If you have a typical office job, you’d know that it’s difficult to set aside time to exercise. Between actually sitting at a desk, weaving through traffic, eating dinner and then finally relaxing in front of the TV, the majority of the day is spent in a seated position.
Keeping all of that in mind, a sedentary lifestyle does not bode well for long-term living, and it causes a variety of health-related issues. So, how can you go about your day and still get the necessary movement in?
Luckily, you are not the only one and it’s not difficult to get your muscles moving while at or around your desk. Since this is where you spend most of your time, it’s best that you use the area to its fullest potential. While waiting on a client’s response, or sign-off from your boss, there are a number of different exercises you can do.
Extended periods of sitting are not healthy for your heart or body. Stand whenever possible. Standing provides health benefits like decreasing weight gain, the risk for heart diseases and type 2 diabetes, and it lessens lower back pain. It boosts your mood and, in small ways, works your muscles.
The obvious workaround is to invest in a converter desk, which allows you to stand while working. However, spending additional money on furniture like this is not actually necessary.
Standing glute squeezes are a nice way for you to stimulate your leg muscles and get a bit of a workout in. Simply stand with your legs shoulder-width apart, your toes pointing outward, and squeeze your glutes for a while before releasing. Alternatively, calf raises is also a good way to get you moving. While standing on the spot, raise yourself up on the balls of your feet for a few seconds before releasing.
If you have the room for it, knee raises on the spot could raise your heart rate and give you energy, and also help you burn calories. Simply jog on the spot while raising your knees to be parallel with your hips. The same can be said for running or stepping in place, while seated at your desk.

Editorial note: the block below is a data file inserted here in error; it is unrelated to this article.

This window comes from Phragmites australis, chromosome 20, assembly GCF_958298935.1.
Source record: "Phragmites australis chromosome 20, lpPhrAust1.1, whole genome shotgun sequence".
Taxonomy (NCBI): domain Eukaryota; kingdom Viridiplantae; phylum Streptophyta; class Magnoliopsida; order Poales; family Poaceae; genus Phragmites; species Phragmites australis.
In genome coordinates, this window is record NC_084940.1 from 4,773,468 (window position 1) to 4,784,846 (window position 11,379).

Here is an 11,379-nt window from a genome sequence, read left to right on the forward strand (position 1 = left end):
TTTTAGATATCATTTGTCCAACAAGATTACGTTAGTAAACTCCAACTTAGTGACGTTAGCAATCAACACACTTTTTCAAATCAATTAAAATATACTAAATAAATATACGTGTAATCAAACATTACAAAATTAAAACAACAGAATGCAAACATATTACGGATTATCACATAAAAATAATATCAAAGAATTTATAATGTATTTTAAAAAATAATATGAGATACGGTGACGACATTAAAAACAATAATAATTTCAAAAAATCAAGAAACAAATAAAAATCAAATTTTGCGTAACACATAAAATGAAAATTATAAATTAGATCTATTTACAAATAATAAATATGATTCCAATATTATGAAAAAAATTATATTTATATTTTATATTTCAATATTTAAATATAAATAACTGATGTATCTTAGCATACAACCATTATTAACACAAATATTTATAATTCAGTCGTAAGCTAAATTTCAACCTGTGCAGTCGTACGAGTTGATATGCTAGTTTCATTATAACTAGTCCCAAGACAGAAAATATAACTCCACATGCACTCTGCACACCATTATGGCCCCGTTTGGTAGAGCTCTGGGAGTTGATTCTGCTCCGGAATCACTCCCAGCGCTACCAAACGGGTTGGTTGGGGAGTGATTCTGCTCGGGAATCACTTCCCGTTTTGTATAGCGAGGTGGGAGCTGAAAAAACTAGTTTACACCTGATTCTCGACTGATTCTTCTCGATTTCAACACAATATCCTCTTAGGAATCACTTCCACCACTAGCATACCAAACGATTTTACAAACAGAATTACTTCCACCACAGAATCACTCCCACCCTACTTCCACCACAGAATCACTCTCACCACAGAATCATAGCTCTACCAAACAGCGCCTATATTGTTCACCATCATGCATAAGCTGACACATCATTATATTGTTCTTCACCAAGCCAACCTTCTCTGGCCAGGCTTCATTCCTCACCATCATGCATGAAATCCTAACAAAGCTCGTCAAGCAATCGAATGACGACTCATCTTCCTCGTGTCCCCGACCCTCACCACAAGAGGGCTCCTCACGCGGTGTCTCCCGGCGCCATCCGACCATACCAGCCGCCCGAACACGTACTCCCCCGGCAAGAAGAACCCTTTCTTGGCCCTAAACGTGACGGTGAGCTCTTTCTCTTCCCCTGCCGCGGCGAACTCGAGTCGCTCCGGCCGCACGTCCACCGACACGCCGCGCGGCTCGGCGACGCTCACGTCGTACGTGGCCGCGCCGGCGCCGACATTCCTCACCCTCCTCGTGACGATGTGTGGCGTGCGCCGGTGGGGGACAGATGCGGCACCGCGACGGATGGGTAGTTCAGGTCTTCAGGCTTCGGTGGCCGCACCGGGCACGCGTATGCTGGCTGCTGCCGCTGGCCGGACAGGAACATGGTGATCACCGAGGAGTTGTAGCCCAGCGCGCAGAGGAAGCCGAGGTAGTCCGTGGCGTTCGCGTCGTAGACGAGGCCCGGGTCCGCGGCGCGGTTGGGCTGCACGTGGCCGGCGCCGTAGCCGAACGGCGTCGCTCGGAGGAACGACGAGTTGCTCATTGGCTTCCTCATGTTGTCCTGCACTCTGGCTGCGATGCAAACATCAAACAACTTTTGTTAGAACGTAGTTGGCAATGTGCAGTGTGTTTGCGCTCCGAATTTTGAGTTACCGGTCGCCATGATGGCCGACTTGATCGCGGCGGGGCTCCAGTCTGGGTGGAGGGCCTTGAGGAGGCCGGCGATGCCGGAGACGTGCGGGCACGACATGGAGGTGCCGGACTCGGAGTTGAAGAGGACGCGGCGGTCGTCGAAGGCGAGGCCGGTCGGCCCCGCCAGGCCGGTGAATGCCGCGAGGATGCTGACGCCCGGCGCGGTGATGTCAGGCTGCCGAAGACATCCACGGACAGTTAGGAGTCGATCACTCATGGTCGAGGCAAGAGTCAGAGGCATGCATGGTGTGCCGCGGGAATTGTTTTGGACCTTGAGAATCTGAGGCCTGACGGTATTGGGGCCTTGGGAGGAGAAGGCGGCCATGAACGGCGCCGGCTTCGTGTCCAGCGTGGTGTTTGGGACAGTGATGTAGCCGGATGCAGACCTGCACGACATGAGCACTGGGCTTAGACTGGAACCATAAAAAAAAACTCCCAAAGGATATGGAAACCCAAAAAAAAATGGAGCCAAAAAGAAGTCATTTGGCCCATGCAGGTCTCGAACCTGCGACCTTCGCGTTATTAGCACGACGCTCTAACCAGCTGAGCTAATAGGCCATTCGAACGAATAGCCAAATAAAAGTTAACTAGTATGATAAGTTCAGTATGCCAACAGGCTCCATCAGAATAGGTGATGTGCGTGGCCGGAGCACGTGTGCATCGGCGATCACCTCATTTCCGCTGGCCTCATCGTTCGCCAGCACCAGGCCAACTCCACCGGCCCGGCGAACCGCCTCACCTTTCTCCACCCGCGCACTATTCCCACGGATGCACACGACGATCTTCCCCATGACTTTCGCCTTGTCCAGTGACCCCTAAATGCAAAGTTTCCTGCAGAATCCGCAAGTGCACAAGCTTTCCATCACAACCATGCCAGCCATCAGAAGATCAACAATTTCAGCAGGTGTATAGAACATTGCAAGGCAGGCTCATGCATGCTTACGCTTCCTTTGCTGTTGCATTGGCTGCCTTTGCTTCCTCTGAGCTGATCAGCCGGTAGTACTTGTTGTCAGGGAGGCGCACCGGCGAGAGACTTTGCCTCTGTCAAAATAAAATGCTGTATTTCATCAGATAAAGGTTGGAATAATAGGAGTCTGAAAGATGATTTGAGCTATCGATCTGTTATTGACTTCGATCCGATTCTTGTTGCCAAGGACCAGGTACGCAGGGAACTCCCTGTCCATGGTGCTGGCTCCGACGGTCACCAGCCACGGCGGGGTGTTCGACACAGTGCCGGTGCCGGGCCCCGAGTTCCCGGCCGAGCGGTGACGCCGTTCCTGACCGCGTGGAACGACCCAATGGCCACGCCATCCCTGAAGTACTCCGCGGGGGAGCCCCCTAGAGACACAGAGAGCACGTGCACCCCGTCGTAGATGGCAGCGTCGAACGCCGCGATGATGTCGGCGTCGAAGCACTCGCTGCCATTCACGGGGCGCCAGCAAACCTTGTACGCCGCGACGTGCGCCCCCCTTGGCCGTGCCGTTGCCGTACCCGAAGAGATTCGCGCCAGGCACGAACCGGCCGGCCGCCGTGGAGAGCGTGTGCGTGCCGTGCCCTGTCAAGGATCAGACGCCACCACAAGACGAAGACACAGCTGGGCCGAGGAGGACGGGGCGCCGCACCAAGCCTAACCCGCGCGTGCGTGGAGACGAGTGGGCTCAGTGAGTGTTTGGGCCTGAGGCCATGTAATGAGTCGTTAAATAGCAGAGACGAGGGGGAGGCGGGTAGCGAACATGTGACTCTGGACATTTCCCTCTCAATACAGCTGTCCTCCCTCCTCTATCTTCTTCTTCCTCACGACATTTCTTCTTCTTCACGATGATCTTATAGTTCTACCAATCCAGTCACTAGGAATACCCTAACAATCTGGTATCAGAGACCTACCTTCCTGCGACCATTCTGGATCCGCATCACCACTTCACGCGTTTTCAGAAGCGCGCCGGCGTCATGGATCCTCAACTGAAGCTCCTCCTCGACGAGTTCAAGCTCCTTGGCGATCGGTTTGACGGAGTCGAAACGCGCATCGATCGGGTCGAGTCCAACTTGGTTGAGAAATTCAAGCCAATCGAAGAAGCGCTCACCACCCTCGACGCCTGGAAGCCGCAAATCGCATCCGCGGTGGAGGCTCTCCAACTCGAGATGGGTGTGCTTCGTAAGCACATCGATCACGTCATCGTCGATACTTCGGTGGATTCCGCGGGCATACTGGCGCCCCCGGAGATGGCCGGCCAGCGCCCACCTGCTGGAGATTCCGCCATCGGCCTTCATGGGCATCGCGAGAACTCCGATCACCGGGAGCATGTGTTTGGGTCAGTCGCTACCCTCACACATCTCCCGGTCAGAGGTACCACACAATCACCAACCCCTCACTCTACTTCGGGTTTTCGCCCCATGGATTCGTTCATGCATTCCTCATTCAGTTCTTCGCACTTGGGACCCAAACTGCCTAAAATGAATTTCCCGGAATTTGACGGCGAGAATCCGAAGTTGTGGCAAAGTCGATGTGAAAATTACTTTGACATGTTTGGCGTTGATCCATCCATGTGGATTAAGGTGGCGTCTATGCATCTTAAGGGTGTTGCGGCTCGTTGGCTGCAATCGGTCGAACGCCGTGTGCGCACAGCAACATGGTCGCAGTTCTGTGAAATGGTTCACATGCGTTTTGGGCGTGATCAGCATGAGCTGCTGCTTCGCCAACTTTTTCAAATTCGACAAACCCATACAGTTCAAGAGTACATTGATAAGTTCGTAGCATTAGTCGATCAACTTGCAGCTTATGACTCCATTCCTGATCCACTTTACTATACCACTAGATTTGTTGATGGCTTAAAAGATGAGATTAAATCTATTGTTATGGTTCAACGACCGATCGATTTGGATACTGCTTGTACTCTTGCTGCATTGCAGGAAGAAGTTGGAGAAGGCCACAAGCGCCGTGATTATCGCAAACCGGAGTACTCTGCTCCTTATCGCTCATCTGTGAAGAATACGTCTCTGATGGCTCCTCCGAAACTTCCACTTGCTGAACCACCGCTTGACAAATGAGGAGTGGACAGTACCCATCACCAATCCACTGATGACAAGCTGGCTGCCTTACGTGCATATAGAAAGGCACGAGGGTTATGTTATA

When you stretch, it relieves muscles that are shortened and tight. This improves the muscles’ flexibility and strength and optimises range of motion around the joints. When sitting at a desk all day, your active muscles get stretched and stimulated to an extent.
On the flip side, muscles like hamstrings at the back of the thigh can tighten. In extreme cases, this can lead to some difficulty walking, since it would be more strenuous to try and straighten the leg completely. This is easily avoidable with some simple movements. Stand up and walk around for a few minutes at least every hour.
Exercises like arm circles, tricep stretches and bicep stretches will activate the muscles in your arms, while calf stretches and toe-touches stretch your legs. For a deeper stretch, chest twists and side trunks are good for loosening your torso and relieve some back pain as well as stretch out your obliques – side torso muscles that hardly get used when sitting down.
Don’t neglect to stretch out your hands. Constant motion on the computer opens them up to the risk of carpal tunnel syndrome. Simple movements like wrist rotations and finger flexes every now and then can allow for better blood flow and prevent any issues from incurring.
While stretching, try to keep your breath even and steady. This will aid blood circulation and stabilise blood pressure, as well as lower the heart rate. It will also reduce any anxiety you might have been feeling and is a good way to relax while at work.
While devices like treadmill desks – desks that allow you to walk while you are working – are always an option, they are way too pricey for the average desk-worker.
Instead, opt for taking a walk every now and then. Try to take a walk around the office every hour or so, or walk to a colleague’s desk to take a short break from your work. You can also choose to take the stairs when working on a floor other than the ground floor.
Walking brings about immense improvement in overall health. It improves heart health, strengthens the bones, eliminates some excess body fat and boosts muscular performance. It is also proof that exercise does not need to be extremely intense and vigorous in order to be beneficial.